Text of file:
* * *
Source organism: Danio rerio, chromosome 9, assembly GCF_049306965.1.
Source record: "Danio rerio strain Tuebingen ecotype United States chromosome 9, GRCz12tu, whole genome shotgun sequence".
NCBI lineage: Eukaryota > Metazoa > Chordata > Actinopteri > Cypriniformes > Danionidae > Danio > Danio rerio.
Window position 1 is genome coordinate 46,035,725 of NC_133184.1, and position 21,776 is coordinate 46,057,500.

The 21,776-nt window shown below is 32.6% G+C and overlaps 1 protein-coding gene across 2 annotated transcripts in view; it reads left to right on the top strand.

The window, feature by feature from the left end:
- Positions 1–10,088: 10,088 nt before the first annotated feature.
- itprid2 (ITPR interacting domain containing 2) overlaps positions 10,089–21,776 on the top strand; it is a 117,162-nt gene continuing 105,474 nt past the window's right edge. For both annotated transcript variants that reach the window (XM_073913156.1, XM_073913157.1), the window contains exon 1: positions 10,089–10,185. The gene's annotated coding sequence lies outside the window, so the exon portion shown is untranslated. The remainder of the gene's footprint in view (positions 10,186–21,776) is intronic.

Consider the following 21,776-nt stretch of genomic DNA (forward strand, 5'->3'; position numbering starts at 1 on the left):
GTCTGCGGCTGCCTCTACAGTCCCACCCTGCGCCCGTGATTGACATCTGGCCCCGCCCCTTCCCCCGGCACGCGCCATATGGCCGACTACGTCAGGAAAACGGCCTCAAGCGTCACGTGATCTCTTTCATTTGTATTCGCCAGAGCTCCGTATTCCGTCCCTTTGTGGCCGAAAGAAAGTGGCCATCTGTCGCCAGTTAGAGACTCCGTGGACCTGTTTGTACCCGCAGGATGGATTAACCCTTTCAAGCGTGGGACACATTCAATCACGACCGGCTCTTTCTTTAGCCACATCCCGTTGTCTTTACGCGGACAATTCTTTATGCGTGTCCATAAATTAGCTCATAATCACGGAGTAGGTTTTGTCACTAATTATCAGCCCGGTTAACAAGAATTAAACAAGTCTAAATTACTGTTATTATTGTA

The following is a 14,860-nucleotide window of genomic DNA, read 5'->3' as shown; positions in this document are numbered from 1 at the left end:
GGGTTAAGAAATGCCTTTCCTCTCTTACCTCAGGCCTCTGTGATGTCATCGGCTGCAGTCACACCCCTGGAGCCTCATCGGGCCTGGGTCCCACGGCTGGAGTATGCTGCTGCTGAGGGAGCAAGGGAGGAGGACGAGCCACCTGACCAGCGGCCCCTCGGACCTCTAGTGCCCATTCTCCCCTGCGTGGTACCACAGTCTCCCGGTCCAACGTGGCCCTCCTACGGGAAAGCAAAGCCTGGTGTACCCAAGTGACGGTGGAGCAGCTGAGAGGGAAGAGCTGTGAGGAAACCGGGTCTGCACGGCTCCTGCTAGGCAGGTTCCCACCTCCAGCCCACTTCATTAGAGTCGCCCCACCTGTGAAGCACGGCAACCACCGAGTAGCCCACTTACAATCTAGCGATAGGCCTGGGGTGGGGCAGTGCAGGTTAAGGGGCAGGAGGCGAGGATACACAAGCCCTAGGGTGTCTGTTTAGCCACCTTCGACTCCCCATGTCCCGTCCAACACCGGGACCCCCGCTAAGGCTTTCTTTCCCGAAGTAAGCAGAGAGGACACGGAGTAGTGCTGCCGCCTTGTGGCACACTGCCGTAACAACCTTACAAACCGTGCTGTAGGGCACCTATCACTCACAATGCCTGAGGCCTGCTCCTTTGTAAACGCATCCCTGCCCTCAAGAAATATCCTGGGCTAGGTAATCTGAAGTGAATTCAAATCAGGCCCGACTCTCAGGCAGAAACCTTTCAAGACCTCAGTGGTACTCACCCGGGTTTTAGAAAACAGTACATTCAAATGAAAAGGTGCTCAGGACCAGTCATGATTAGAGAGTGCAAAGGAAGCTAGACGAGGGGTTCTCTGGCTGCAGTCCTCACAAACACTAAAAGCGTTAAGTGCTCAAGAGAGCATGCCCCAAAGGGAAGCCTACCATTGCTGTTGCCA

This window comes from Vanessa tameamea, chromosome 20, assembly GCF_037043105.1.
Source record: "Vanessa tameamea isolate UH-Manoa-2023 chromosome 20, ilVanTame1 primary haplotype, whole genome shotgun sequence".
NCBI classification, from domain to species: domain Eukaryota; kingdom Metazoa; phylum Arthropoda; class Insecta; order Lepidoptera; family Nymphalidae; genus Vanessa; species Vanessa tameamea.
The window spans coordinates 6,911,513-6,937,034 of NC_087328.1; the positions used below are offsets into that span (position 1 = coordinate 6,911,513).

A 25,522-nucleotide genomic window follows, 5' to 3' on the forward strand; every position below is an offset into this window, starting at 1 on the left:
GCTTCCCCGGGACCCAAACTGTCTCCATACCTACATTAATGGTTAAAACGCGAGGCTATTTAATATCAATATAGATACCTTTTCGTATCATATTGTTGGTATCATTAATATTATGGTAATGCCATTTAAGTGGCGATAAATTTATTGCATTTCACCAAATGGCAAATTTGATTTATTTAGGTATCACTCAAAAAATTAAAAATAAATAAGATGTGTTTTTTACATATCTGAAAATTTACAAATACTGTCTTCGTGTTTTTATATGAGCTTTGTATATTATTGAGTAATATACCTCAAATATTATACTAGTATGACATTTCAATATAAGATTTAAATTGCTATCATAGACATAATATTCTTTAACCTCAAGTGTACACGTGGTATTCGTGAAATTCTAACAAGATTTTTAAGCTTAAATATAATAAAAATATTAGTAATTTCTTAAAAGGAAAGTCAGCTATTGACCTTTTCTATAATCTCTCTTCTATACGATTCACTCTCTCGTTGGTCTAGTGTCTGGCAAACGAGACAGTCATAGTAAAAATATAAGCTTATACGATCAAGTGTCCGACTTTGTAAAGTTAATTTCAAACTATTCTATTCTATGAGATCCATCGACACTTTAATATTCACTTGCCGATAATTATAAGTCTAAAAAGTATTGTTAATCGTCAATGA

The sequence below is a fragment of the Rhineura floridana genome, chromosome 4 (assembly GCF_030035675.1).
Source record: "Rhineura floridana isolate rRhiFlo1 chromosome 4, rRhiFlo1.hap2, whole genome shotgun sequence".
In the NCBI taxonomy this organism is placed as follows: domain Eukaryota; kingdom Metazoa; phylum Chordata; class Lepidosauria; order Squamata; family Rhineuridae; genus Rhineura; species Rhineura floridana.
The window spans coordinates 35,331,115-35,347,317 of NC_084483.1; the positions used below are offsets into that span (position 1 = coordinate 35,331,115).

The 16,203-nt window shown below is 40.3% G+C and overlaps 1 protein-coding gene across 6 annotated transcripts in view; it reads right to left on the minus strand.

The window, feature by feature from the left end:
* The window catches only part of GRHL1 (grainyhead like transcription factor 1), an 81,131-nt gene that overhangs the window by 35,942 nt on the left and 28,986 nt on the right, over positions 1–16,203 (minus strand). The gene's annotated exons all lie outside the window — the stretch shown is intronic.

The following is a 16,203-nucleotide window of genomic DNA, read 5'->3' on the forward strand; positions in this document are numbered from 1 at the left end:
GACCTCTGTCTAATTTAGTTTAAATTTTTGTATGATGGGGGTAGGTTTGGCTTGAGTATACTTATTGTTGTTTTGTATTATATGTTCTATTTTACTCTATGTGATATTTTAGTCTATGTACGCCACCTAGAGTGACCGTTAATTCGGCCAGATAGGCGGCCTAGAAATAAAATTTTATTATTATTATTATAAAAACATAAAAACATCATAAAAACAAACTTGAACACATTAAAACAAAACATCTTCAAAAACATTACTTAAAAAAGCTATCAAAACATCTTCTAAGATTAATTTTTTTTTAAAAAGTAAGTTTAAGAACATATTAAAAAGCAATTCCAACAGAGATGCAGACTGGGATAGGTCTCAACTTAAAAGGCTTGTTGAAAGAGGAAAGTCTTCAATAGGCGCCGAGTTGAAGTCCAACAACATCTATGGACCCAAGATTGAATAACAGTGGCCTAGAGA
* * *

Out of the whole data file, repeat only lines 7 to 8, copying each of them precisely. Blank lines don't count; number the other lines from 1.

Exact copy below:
- Positions 1–10,088: 10,088 nt before the first annotated feature.
- itprid2 (ITPR interacting domain containing 2) overlaps positions 10,089–21,776 on the top strand; it is a 117,162-nt gene continuing 105,474 nt past the window's right edge. For both annotated transcript variants that reach the window (XM_073913156.1, XM_073913157.1), the window contains exon 1: positions 10,089–10,185. The gene's annotated coding sequence lies outside the window, so the exon portion shown is untranslated. The remainder of the gene's footprint in view (positions 10,186–21,776) is intronic.